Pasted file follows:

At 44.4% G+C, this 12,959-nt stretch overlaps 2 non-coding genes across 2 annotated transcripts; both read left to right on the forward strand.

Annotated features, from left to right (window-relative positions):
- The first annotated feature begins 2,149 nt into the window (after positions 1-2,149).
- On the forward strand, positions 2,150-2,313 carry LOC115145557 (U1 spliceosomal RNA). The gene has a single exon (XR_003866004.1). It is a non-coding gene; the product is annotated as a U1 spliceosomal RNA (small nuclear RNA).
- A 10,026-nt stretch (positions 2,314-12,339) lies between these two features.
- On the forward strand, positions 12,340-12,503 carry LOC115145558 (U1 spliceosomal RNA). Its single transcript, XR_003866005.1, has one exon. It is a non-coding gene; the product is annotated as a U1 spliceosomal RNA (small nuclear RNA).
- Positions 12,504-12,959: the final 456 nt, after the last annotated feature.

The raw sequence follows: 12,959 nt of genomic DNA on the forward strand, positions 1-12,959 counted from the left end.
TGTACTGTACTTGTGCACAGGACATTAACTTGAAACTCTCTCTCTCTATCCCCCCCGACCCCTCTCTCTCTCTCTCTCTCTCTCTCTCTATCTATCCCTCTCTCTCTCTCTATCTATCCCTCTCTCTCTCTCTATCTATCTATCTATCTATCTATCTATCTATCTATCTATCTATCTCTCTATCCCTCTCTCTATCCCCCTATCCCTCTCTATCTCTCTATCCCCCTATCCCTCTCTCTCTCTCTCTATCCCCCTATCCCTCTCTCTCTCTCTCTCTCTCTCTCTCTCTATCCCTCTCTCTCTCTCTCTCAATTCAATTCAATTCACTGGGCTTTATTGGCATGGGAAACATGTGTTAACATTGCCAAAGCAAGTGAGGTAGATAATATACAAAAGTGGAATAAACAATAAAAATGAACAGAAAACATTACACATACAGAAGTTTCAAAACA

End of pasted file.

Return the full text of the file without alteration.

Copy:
At 44.4% G+C, this 12,959-nt stretch overlaps 2 non-coding genes across 2 annotated transcripts; both read left to right on the forward strand.

Annotated features, from left to right (window-relative positions):
- The first annotated feature begins 2,149 nt into the window (after positions 1-2,149).
- On the forward strand, positions 2,150-2,313 carry LOC115145557 (U1 spliceosomal RNA). The gene has a single exon (XR_003866004.1). It is a non-coding gene; the product is annotated as a U1 spliceosomal RNA (small nuclear RNA).
- A 10,026-nt stretch (positions 2,314-12,339) lies between these two features.
- On the forward strand, positions 12,340-12,503 carry LOC115145558 (U1 spliceosomal RNA). Its single transcript, XR_003866005.1, has one exon. It is a non-coding gene; the product is annotated as a U1 spliceosomal RNA (small nuclear RNA).
- Positions 12,504-12,959: the final 456 nt, after the last annotated feature.

The raw sequence follows: 12,959 nt of genomic DNA on the forward strand, positions 1-12,959 counted from the left end.
TGTACTGTACTTGTGCACAGGACATTAACTTGAAACTCTCTCTCTCTATCCCCCCCGACCCCTCTCTCTCTCTCTCTCTCTCTCTCTCTATCTATCCCTCTCTCTCTCTCTATCTATCCCTCTCTCTCTCTCTATCTATCTATCTATCTATCTATCTATCTATCTATCTATCTATCTCTCTATCCCTCTCTCTATCCCCCTATCCCTCTCTATCTCTCTATCCCCCTATCCCTCTCTCTCTCTCTCTATCCCCCTATCCCTCTCTCTCTCTCTCTCTCTCTCTCTCTCTATCCCTCTCTCTCTCTCTCTCAATTCAATTCAATTCACTGGGCTTTATTGGCATGGGAAACATGTGTTAACATTGCCAAAGCAAGTGAGGTAGATAATATACAAAAGTGGAATAAACAATAAAAATGAACAGAAAACATTACACATACAGAAGTTTCAAAACA